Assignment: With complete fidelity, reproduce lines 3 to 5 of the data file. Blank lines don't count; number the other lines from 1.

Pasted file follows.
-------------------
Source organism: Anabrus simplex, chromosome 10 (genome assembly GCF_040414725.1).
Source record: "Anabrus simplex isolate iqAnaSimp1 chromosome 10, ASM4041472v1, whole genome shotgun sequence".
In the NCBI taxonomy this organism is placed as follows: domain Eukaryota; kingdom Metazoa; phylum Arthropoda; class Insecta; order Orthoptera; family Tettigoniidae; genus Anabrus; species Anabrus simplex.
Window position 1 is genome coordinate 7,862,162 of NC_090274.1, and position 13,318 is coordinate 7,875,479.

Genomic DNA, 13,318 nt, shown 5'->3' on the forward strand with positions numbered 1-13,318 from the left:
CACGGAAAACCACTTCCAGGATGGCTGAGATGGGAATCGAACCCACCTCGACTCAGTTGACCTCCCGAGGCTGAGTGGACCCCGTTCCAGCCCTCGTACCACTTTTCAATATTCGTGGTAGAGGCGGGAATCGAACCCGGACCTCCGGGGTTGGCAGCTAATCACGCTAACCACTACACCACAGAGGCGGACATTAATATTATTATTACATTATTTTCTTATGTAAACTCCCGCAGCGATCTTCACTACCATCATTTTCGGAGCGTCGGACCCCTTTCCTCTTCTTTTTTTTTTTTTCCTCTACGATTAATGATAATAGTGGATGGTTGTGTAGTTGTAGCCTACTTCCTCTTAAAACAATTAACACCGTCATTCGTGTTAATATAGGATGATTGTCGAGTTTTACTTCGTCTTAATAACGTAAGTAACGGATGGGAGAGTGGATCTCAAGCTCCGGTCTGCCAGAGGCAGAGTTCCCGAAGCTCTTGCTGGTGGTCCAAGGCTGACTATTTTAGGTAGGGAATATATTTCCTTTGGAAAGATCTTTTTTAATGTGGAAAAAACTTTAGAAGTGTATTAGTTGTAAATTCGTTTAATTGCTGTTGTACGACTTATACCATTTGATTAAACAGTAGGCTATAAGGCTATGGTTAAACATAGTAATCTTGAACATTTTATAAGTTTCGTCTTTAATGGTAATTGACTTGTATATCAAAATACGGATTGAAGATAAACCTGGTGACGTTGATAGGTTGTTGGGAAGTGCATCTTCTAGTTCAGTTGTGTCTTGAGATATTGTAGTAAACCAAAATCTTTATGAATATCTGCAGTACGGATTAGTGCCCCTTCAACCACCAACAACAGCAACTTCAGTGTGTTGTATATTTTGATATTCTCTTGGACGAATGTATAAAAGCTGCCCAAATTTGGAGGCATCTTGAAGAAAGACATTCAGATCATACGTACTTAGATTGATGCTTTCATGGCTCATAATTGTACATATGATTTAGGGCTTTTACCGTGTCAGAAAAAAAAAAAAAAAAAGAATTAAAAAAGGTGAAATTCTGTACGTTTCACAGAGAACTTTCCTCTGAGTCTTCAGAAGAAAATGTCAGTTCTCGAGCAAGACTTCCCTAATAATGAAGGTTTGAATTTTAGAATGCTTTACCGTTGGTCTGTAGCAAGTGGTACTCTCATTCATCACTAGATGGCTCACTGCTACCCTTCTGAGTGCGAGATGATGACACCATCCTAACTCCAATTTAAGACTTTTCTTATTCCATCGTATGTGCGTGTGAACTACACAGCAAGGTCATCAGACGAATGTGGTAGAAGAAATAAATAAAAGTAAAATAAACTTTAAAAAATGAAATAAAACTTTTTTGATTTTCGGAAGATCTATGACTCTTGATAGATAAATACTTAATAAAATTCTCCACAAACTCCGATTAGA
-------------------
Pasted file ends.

In the NCBI taxonomy this organism is placed as follows: domain Eukaryota; kingdom Metazoa; phylum Arthropoda; class Insecta; order Orthoptera; family Tettigoniidae; genus Anabrus; species Anabrus simplex.
Window position 1 is genome coordinate 7,862,162 of NC_090274.1, and position 13,318 is coordinate 7,875,479.

Genomic DNA, 13,318 nt, shown 5'->3' on the forward strand with positions numbered 1-13,318 from the left: